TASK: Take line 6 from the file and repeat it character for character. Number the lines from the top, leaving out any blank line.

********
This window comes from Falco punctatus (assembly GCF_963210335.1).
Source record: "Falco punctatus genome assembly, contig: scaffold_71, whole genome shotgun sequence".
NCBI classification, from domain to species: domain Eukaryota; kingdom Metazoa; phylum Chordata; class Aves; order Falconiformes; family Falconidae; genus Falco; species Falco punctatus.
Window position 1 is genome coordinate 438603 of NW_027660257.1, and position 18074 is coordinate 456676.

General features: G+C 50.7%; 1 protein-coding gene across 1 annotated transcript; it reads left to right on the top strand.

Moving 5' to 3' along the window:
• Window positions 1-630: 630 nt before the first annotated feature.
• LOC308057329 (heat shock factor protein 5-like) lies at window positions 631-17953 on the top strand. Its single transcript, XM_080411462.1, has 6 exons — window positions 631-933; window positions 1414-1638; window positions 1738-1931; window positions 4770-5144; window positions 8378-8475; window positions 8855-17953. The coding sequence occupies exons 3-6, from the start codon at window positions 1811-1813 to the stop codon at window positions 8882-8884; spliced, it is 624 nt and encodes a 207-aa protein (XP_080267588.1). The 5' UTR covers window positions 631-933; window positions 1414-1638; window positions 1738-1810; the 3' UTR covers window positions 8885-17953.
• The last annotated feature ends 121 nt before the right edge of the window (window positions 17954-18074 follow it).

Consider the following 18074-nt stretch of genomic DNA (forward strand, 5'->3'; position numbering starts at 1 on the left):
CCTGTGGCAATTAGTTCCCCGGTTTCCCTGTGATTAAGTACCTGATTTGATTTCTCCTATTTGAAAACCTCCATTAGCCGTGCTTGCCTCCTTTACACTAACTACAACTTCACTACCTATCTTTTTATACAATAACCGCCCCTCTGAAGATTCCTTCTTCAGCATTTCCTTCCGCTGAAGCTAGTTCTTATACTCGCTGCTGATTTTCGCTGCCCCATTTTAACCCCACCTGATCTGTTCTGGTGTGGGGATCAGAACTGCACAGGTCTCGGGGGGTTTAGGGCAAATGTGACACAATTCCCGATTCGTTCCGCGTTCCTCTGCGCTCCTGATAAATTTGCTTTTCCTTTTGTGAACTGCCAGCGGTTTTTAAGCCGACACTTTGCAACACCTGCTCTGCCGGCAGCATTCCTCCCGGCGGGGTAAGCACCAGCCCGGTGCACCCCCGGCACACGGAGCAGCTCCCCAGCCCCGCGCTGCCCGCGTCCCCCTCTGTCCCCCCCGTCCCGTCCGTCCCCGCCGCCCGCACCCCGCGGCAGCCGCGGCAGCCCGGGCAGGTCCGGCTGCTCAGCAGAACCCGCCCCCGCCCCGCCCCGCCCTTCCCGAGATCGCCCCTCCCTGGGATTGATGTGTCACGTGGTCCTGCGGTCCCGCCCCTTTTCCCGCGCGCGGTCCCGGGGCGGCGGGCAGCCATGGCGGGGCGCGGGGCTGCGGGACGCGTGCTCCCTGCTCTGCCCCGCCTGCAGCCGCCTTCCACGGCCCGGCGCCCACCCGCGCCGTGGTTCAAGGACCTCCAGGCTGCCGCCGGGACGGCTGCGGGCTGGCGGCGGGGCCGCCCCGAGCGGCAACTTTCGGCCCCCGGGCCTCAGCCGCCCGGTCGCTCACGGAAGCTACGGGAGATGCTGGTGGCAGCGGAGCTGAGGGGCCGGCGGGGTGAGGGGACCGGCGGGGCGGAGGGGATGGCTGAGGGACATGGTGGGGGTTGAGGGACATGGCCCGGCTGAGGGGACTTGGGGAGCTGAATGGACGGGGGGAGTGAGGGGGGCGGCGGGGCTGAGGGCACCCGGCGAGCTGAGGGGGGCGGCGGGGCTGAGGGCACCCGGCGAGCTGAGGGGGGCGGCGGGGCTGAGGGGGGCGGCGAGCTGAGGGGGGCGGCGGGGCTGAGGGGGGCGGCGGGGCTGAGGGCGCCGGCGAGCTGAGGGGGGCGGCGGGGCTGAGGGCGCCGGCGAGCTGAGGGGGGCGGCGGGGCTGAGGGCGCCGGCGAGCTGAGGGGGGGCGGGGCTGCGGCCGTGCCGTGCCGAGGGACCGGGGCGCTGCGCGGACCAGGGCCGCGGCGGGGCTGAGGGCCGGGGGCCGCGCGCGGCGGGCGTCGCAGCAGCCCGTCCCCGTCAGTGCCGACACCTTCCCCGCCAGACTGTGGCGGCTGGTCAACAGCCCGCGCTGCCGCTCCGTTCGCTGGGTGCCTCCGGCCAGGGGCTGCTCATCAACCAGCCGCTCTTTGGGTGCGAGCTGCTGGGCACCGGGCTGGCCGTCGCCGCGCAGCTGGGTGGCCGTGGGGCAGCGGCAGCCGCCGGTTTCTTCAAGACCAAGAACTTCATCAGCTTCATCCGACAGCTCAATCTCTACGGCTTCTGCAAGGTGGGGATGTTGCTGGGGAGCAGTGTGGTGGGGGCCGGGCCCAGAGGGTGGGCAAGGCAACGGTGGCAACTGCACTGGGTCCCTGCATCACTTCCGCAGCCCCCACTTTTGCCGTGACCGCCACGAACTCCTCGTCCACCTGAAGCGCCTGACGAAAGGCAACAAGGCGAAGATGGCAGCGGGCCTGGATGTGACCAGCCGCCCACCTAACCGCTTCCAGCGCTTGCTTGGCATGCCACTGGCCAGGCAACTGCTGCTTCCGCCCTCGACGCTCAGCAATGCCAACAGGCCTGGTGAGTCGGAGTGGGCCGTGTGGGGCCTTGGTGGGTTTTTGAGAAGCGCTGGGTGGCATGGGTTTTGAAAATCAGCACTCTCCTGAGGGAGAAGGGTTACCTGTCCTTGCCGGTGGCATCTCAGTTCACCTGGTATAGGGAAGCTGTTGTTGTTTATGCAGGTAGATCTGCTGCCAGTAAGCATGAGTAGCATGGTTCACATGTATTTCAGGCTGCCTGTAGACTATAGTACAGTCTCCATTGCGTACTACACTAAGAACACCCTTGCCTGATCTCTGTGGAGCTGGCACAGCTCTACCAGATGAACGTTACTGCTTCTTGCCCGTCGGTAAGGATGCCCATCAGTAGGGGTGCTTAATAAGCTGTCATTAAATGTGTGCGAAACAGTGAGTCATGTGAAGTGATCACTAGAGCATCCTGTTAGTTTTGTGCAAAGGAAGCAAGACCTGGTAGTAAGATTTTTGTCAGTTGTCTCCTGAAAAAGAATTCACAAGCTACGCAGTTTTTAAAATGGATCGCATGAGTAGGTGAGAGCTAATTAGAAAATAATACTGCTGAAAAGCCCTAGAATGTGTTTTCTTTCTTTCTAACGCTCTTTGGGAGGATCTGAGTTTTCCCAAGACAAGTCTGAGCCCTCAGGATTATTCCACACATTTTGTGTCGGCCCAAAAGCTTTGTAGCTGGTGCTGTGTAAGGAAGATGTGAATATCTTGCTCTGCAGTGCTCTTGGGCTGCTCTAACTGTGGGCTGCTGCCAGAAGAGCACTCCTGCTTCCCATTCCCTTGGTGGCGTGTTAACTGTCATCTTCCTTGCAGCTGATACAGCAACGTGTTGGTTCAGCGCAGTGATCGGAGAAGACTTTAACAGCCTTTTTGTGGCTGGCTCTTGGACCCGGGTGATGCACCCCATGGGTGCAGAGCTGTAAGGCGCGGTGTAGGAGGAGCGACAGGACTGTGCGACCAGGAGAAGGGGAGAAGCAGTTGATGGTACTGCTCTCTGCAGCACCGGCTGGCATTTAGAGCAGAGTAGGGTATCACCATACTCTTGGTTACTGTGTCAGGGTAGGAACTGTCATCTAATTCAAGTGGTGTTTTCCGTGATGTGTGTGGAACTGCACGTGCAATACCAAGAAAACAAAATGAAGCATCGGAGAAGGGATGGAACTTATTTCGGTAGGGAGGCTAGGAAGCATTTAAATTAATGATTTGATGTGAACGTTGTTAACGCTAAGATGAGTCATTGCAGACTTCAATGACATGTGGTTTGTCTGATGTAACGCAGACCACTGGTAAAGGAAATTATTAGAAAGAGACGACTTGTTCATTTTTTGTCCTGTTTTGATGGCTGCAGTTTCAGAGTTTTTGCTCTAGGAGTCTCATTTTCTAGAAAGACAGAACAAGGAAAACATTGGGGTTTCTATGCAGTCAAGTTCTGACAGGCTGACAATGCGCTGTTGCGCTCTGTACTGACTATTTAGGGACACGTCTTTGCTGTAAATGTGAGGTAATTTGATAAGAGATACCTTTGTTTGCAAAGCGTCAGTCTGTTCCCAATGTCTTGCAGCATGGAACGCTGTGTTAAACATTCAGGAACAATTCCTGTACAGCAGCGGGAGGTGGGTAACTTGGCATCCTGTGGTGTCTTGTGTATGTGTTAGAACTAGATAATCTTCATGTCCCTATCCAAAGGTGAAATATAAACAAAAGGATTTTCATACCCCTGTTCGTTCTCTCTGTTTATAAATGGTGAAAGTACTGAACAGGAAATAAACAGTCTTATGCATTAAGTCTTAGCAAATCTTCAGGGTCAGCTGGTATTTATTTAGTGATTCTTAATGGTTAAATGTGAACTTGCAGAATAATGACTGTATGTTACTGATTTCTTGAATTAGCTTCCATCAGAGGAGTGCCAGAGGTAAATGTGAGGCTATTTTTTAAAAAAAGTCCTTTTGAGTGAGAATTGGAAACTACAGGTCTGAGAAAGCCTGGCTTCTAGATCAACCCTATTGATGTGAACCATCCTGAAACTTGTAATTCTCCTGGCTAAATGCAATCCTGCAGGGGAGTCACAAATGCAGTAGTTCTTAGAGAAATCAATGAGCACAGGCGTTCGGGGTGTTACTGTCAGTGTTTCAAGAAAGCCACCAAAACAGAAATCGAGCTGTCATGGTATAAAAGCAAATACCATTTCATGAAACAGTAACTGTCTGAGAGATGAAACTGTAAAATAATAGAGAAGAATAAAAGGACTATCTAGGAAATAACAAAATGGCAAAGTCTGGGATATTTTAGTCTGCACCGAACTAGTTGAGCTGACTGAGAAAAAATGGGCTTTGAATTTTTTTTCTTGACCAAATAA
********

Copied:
Moving 5' to 3' along the window: